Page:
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FMCSA releases proposed changes to HOS rules

Five revisions aimed at increasing flexibility for CMV drivers

Posted August 14, 2019

The Federal Motor Carrier Safety Administration (FMCSA) released its much-anticipated proposed changes to the hours-of-service (HOS) rules Wednesday, announcing five revisions for commercial motor vehicle (CMV) drivers.

Responding to industry stakeholders’ requests for more flexible HOS conditions, FMCSA in August 2018 started seeking public feedback on portions of the HOS rules and forwarded its proposal to the White House’s Office of Management and Budget in March.

Based on the 5,200 comments received from public feedback in 2018, FMCSA on Wednesday announced five proposed revisions to the existing rules. Read on for a description of the changes.

1. Changes to the 30-minute break rule

Explanation: The proposed rule would increase flexibility for the 30-minute break rule by requiring the break to prevent eight consecutive hours of driving time without an interruption for at least 30 minutes and allowing the break to be satisfied with on-duty, not driving time.

Implications: Taking a break from several consecutive hours of driving is critical to avoid fatigue, highway hypnosis, and potential health issues, such as deep vein thrombosis. Carriers should already be managing driver fatigue by encouraging breaks from driving above the minimum requirements. Several industry and company-specific exceptions may no longer be needed if the change, as proposed, is in the final rule.

2. Modifying the split sleeper-berth exception

Explanation: Modifying the sleeper-berth exception would allow drivers to split their required 10 hours off-duty into two periods, with neither period counting against the driver’s 14-hour driving window. The two periods would need to include:

  • One of at least seven consecutive hours in the sleeper berth; and
  • Another period of not less than two consecutive hours, either off-duty or in the sleeper berth.

Implications: This change allows drivers to adjust their breaks to offset delays and expected rush-hour traffic due to both off-duty periods pausing the 14-hour clock and extending the window in which up to 11 hours of driving can be completed. Previously, only a minimum eight-hour sleeper-berth period would pause the 14-hour clock.

While the split-sleeper change can allow additional flexibility, drivers and carriers need to be careful if this proposed change becomes final. The frequent use of a split-sleeper exception causes a driver to eventually sleep outside of his or her usual time for sleep. Maintaining a sleep cycle in concert with a driver’s circadian rhythm is essential to driving safety and obtaining restorative rest.

3. Off duty break

Explanation: The rule would allow one off-duty break of at least 30 minutes, but not more than three hours, that would pause a truck driver’s 14-hour driving window. For this to work, the driver would have to take 10 consecutive hours off-duty at the end of the work shift.

Implications: This exception extends the 14-hour driving window to up to 17 hours and provides additional flexibility to offset delays. The benefit of the off-duty period may cause drivers to avoid speeding or rushing to get to their next customer or break location. The downside is the driver could be driving in a much longer driving window (up to 17 hours) without restorative rest. Carriers must be cautioned to avoid pressuring or harassing drivers to operate the vehicle when the driver is ill or fatigued. A 17-hour workday is a long day within which to maintain sharp driving skills and attention.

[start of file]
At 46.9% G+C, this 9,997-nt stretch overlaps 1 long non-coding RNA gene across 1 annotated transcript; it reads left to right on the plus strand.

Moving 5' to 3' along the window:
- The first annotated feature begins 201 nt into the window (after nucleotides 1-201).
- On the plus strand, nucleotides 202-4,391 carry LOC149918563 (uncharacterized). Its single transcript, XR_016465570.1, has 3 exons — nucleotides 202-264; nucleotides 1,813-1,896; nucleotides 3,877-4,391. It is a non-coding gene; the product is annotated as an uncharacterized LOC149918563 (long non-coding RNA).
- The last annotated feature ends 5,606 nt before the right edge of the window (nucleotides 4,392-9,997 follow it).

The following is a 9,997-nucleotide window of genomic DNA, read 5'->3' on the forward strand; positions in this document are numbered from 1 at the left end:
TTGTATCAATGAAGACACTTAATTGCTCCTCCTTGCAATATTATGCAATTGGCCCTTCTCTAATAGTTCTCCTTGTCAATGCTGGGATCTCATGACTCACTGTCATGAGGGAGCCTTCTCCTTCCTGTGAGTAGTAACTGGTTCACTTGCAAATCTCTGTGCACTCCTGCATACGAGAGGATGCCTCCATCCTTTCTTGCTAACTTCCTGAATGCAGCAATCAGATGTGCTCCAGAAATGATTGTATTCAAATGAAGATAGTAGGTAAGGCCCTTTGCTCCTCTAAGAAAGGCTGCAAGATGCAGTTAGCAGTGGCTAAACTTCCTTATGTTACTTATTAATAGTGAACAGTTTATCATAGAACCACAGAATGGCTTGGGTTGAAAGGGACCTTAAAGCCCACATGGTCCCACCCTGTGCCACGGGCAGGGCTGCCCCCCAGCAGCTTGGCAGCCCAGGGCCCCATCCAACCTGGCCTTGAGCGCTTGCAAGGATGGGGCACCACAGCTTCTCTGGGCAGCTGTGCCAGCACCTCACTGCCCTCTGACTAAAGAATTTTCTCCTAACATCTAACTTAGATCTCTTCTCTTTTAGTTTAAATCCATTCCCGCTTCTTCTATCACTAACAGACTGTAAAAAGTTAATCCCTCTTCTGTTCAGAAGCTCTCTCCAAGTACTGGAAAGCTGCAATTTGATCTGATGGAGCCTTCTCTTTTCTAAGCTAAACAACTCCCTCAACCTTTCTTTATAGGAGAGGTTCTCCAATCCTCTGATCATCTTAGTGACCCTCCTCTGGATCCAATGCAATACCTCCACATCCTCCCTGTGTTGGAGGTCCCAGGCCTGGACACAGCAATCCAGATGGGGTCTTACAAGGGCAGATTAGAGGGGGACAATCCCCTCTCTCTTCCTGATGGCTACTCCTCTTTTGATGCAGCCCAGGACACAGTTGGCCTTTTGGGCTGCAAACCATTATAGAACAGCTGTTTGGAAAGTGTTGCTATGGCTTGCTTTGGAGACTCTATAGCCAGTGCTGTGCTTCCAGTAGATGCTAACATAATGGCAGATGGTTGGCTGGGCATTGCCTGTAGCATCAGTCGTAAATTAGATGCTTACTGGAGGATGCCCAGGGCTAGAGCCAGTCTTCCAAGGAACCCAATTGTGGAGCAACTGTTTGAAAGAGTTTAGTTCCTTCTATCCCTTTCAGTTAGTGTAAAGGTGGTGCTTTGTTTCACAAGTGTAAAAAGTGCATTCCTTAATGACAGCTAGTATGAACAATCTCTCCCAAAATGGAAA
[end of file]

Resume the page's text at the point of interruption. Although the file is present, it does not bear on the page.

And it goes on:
4. Adverse driving conditions exception

Explanation: To modify the adverse driving conditions exception by extending by two hours the maximum window during which driving is permitted.

Implications: The current addition of two hours of driving in a 14-hour window does not add much flexibility since the driver must complete 13 hours of driving in the 14-hour window. This adjustment would better reflect the impact of adverse condition delays by adding two hours of driving and two hours to the driving window.

5. Short-haul exception

Explanation: To change to the short-haul exception available to certain commercial drivers by lengthening the drivers’ maximum on-duty period from 12 to 14 hours and extending the distance limit within which the driver may operate from 100 air miles to 150 air miles. 

Implications: The proposed modification to the 100 air-mile exception allows drivers of commercial driver’s licensed (CDL) vehicles two additional hours to complete their workday and a much wider area within which to operate. This change would: 
  • Reduce differences between the CDL and non-CDL short-haul exceptions,
  • Reduce the need for several industry and company-specific exceptions, and
  • Decrease the complexity of managing an exception to using electronic logging devices (ELDs).

The so-called 8-in-30 exception allows drivers to log on paper eight days in any 30-day period and still remain exempt from using an ELD. If a current 100 air-mile CDL vehicle exceeds 100 air miles or exceeds a 12-consecutive hour workday, the driver must create a log for the day. If a driver has to log more than eight times in the prior 30 days, the driver must log on an ELD. This proposed change could greatly reduce the logging days in any 30-day period.

Industry stakeholders may comment on the proposed rules for 45 days upon publication in the Federal Register. Comments can be submitted to the federal eRulemaking portal at Docket No. FMCSA-2018-0248.

Following the commentary period, FMCSA will again consider those comments before issuing a final rule. It previously said it hopes to finalize the rule before the December 16, 2019, electronic logging device (ELD) deadline, but the process is likely to take much longer.

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